ARTHUR AND THE INVISIBLES
As with the recent “Charlotte’s Web”, I have waited with bated breath and excited anticipation for the release of Luc Besson’s latest directorial effort, ARTHUR AND THE INVISIBLES. A charming story helmed by the wunderkind responsible for the unparalleled imaginative insanity and techno-kaleidoscopic stunner “The Fifth Element”, I was certain that Besson’s imaginative visionary interpretations would effectively translate into live-action/computer animation project such as this one. Unfortunately, I was wrong. And now I want to know where the $80 million was spent because it certainly wasn’t on this film.
Arthur is loving lad whose greatest champion and greatest love in life is his grandmother. Wildy entertaining and a tad on the eccentric side, Grandmother has one of the most vividly enchanting imaginations around. She can tell a story that evokes such fascination and awe that it makes one belief these imagined far away places have to be real. And the fact that his world traveler grandfather who disappeared in presumably the deepest darkest corners of Africa, penned a beautifully illustrated journal of his travels, only fuels Arthur’s own imaginative fire.
Arthur, an avid student of his grandfather’s water-colored journals, realizes he has the ability to save his beloved home and Grandmother for, as Grandfather wrote, there lies a king’s ransom of rubies deep in the land of the Minimoys, an African tribe who grow to be no more than one inch high and who comprise a world of trolls and fairies and other little creatures living harmoniously with nature. Oh, and did I mention Minimoy just happens to be underground outside Arthur’s house? If Arthur can find the rubies, he can sell them and get the money for Grandmother to buy back their home.
Thanks to Grandfather’s meticulously detailed clues and quotes, and some help from spirited African tribesmen who can only appear on the night of a new moon, Arthur finds himself transported down into the Seven Kingdoms of the Minimoys. Passing through a metallic iris, Arthur is transformed into a teeny, tiny little kid with spiky colored hair and really cool shades (compliments of CGI technology) and begins his journey through Minimoy and quest for the rubies. Joining forces with Princess Selenia and her rotund little brother Betameche who looks much like a deformed troll, they battle the evil Lord Maltazard for the cache of rubies. But this is a give and take situation and in exchange for Selenia’s help in finding the rubies, Arthur ends up helping Selenia and the kingdom fight off evil insectoid invaders.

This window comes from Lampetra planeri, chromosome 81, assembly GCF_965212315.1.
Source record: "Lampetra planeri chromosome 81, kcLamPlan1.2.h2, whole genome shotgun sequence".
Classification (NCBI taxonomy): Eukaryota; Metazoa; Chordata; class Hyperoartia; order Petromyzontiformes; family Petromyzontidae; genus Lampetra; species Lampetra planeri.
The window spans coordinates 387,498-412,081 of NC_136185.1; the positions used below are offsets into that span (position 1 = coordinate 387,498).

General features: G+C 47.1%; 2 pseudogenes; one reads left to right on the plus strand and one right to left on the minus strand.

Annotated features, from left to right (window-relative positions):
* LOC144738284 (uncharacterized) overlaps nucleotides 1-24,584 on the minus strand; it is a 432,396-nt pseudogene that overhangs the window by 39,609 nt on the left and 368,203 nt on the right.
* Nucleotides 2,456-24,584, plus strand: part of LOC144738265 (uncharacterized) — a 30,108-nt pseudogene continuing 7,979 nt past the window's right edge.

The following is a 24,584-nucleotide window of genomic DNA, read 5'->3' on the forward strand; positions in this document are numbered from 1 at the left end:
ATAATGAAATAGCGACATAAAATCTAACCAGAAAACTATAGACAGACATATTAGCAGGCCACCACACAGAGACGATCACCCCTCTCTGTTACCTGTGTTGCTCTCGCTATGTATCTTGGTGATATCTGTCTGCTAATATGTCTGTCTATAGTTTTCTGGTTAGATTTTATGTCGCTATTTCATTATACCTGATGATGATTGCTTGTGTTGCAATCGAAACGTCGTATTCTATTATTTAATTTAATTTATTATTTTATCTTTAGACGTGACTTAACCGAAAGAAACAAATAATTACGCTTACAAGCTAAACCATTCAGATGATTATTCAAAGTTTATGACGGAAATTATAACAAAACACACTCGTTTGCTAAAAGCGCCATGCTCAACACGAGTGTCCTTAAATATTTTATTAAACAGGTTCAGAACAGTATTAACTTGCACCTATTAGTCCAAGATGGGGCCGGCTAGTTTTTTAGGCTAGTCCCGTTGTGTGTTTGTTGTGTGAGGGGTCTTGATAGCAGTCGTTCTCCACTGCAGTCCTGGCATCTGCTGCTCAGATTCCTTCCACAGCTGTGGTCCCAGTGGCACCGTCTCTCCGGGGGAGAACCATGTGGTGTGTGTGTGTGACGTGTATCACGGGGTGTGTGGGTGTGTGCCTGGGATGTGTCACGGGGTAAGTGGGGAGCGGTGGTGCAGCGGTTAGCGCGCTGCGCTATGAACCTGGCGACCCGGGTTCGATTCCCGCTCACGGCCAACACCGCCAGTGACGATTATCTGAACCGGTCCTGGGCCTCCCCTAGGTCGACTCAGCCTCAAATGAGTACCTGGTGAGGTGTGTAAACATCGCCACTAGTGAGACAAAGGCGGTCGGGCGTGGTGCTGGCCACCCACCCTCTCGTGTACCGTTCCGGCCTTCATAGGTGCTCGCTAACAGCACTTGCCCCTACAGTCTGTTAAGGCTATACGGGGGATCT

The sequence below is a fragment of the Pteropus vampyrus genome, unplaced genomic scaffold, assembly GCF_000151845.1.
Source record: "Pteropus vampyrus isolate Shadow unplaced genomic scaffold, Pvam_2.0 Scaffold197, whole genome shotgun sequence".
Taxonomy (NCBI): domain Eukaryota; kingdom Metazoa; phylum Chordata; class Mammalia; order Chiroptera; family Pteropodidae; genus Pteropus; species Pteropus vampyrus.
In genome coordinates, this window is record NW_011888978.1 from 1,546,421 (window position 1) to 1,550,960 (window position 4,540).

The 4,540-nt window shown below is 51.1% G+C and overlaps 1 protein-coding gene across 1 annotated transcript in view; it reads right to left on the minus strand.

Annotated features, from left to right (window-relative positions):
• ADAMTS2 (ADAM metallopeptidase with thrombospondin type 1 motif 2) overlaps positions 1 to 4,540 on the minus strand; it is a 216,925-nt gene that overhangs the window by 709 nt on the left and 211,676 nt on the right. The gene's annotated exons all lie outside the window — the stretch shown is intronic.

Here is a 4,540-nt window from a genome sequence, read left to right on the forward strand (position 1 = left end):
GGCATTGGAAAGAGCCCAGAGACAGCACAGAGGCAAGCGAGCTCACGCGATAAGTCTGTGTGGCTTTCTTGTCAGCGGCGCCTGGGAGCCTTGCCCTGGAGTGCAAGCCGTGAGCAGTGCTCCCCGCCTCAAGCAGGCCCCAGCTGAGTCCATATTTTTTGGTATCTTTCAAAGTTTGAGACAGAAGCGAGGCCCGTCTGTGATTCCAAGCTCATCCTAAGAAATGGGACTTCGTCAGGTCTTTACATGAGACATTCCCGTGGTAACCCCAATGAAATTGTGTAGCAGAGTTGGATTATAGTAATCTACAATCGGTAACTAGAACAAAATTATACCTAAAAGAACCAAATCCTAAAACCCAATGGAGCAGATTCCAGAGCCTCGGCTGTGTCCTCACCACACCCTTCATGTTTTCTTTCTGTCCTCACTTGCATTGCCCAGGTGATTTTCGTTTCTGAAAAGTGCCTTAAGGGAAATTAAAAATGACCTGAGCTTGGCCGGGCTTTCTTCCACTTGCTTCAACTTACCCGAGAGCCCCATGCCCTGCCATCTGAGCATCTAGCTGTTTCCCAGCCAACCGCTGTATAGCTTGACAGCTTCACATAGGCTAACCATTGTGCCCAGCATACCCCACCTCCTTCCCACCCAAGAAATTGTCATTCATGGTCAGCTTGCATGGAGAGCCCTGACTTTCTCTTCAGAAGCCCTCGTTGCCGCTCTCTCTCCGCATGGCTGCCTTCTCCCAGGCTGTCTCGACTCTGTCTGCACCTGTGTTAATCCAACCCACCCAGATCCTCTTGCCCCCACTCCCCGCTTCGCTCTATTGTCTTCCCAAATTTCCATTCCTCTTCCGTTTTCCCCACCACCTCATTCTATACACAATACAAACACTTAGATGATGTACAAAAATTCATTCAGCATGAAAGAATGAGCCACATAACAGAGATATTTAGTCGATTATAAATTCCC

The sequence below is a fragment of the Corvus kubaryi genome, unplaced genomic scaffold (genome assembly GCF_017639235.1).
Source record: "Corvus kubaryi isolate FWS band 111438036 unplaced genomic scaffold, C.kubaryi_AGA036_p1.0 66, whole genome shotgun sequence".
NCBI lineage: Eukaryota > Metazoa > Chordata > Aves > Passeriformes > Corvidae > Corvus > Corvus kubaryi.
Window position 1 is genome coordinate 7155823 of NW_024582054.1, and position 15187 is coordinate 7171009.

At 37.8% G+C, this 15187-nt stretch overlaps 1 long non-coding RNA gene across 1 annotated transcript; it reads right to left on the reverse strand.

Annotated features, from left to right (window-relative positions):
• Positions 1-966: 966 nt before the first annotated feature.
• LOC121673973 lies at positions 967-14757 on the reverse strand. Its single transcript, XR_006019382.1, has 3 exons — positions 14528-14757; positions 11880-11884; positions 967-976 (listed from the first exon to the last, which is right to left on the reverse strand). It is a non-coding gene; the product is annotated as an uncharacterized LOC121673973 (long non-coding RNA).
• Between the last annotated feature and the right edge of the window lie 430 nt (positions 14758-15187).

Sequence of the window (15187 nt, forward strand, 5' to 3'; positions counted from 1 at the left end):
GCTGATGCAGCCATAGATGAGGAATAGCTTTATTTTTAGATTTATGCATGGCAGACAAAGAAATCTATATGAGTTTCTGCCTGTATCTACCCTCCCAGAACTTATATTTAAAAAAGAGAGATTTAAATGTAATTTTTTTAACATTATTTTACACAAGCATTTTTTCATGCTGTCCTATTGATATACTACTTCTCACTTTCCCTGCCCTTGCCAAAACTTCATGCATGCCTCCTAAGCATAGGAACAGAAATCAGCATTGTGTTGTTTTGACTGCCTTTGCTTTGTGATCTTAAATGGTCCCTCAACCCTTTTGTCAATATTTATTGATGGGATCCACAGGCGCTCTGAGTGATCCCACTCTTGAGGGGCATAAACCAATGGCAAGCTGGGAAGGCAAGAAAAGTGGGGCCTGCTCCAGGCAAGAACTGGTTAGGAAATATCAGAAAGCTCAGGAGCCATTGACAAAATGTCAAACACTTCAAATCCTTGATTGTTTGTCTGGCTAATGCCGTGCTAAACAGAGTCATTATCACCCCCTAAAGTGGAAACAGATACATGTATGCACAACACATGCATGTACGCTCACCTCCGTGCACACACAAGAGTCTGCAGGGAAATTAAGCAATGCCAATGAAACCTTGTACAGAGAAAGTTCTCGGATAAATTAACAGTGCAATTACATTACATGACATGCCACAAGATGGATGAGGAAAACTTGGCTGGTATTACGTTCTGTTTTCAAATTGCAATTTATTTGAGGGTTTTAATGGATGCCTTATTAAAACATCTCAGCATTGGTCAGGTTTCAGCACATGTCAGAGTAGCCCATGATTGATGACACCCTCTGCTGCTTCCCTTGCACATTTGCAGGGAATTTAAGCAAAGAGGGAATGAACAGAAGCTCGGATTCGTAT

From racing Ferrari’s, dueling forces atop a spinning record player (yes, a record player that plays vinyl LP’s) Ferrari’s, and slip and slide down a river running through a straw, the adventures are as grandiose and splendiferous as the Minimoys are small.
Freddie Highmore, whose irrepressible carefree spirit invigorates “Charlie and the Chocolate Factory” and “Finding Neverland” is no different here. He is adorable. With boundless energy and imagination, he is captivatingly charming as the 10 year old Arthur. Mia Farrow, whose big screen presences is a rarity is delightful as Grandmother. She brings a gentility and serenity to the character that warms the heart. A film that starts as live-action and segues into CGI animation with a superb cast of actors providing voice-overs for the animated characters, quickly loses its luster at this point despite the stellar voicing cast. Madonna as Princess Selenia is virtually unrecognizable but is perhaps the strongest and most delightful of the voicing actors. Jimmy Fallon, on the other hand, is more of an annoyance as Betamache. David Bowie is joyous as Lord Maltazard and Robert DeNiro is, well, downright regal as The King.
Sadly, and perhaps due to the film being done in French with this version providing English voice-overs, the sync (voice to picture) is bad to the point of distraction, detracting from the actors and their voicing characterizations.
Based on a series of children’s books by Besson himself, it is easy to see where he gets his inspiration. With very identifiable bits and pieces of everything from “The Wizard of Oz” to “Star Wars” to King Arthur and even “The African Queen”, the end result is a fantastical, far-reaching hodge-podge that disappoints on many levels. Designed to attract the kid audience, even the youngest of children will ask questions about Arthur’s parents and where they are and why they only telephone him on his birthday once a year . Something never addressed in the film. And why does Arthur have a British accent and his telephonic parents American when Arthur lives in America. The story as a whole lacks cohesiveness and continuity and feels as if a cut and paste of many different stories or vignettes.
With CGI advancements and an extraordinary budget, my disappointment extends to the animation. Flat, predictable, unimaginative visuals with the Minimoys looking more like punked-out Vulcans than anything unique and original. The awkwardness of story itself infects what could have been technical mastery. A plus though – the visuals are colorfully eye-popping.
Rumor has it that Besson is going to retire as a director now that this film is in the can – both in English and French. Perhaps this is a good thing as to view ARTHUR in conjunction with Besson’s prior works like “The Fifth Element” and “Subway”, it looks as if the film was made by two entirely different people, with ARTHUR AND THE INVISIBLES getting the short end of the stick.